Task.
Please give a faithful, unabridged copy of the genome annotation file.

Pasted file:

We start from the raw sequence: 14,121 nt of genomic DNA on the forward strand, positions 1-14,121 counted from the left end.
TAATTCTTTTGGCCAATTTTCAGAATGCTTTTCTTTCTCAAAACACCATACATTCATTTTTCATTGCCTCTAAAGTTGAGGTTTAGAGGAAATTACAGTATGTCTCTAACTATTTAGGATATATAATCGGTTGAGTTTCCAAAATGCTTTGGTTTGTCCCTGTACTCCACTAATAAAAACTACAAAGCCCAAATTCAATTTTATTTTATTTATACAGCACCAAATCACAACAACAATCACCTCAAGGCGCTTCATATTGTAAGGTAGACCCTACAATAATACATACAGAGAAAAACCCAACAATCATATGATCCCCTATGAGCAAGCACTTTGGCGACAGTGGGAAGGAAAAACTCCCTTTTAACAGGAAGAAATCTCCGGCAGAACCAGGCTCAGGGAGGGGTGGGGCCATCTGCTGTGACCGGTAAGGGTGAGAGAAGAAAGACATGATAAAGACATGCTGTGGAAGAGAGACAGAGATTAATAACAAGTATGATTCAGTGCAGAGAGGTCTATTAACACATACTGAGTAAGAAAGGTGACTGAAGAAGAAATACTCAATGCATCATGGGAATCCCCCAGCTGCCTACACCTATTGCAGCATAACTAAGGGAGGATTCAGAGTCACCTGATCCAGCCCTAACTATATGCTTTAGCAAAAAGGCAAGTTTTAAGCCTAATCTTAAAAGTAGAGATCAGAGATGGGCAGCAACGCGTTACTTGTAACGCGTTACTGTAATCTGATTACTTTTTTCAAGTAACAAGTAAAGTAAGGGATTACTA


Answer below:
We start from the raw sequence: 14,121 nt of genomic DNA on the forward strand, positions 1-14,121 counted from the left end.
TAATTCTTTTGGCCAATTTTCAGAATGCTTTTCTTTCTCAAAACACCATACATTCATTTTTCATTGCCTCTAAAGTTGAGGTTTAGAGGAAATTACAGTATGTCTCTAACTATTTAGGATATATAATCGGTTGAGTTTCCAAAATGCTTTGGTTTGTCCCTGTACTCCACTAATAAAAACTACAAAGCCCAAATTCAATTTTATTTTATTTATACAGCACCAAATCACAACAACAATCACCTCAAGGCGCTTCATATTGTAAGGTAGACCCTACAATAATACATACAGAGAAAAACCCAACAATCATATGATCCCCTATGAGCAAGCACTTTGGCGACAGTGGGAAGGAAAAACTCCCTTTTAACAGGAAGAAATCTCCGGCAGAACCAGGCTCAGGGAGGGGTGGGGCCATCTGCTGTGACCGGTAAGGGTGAGAGAAGAAAGACATGATAAAGACATGCTGTGGAAGAGAGACAGAGATTAATAACAAGTATGATTCAGTGCAGAGAGGTCTATTAACACATACTGAGTAAGAAAGGTGACTGAAGAAGAAATACTCAATGCATCATGGGAATCCCCCAGCTGCCTACACCTATTGCAGCATAACTAAGGGAGGATTCAGAGTCACCTGATCCAGCCCTAACTATATGCTTTAGCAAAAAGGCAAGTTTTAAGCCTAATCTTAAAAGTAGAGATCAGAGATGGGCAGCAACGCGTTACTTGTAACGCGTTACTGTAATCTGATTACTTTTTTCAAGTAACAAGTAAAGTAAGGGATTACTA